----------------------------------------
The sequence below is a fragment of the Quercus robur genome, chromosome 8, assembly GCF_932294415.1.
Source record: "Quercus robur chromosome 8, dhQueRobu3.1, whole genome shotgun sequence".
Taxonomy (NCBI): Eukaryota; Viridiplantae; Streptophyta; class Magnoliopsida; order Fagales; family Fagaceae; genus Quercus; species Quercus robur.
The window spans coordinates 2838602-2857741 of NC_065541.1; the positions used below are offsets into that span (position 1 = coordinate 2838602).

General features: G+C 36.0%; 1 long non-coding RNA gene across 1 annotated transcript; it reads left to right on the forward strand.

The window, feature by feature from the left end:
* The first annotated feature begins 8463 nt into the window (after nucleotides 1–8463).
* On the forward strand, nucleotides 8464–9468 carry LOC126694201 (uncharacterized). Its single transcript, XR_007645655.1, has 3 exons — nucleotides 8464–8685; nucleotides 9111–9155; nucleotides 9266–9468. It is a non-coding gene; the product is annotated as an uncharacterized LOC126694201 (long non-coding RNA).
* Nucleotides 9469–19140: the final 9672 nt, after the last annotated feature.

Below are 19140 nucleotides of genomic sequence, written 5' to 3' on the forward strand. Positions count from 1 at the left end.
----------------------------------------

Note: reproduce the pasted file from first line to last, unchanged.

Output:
The sequence below is a fragment of the Quercus robur genome, chromosome 8, assembly GCF_932294415.1.
Source record: "Quercus robur chromosome 8, dhQueRobu3.1, whole genome shotgun sequence".
Taxonomy (NCBI): Eukaryota; Viridiplantae; Streptophyta; class Magnoliopsida; order Fagales; family Fagaceae; genus Quercus; species Quercus robur.
The window spans coordinates 2838602-2857741 of NC_065541.1; the positions used below are offsets into that span (position 1 = coordinate 2838602).

General features: G+C 36.0%; 1 long non-coding RNA gene across 1 annotated transcript; it reads left to right on the forward strand.

The window, feature by feature from the left end:
* The first annotated feature begins 8463 nt into the window (after nucleotides 1–8463).
* On the forward strand, nucleotides 8464–9468 carry LOC126694201 (uncharacterized). Its single transcript, XR_007645655.1, has 3 exons — nucleotides 8464–8685; nucleotides 9111–9155; nucleotides 9266–9468. It is a non-coding gene; the product is annotated as an uncharacterized LOC126694201 (long non-coding RNA).
* Nucleotides 9469–19140: the final 9672 nt, after the last annotated feature.

Below are 19140 nucleotides of genomic sequence, written 5' to 3' on the forward strand. Positions count from 1 at the left end.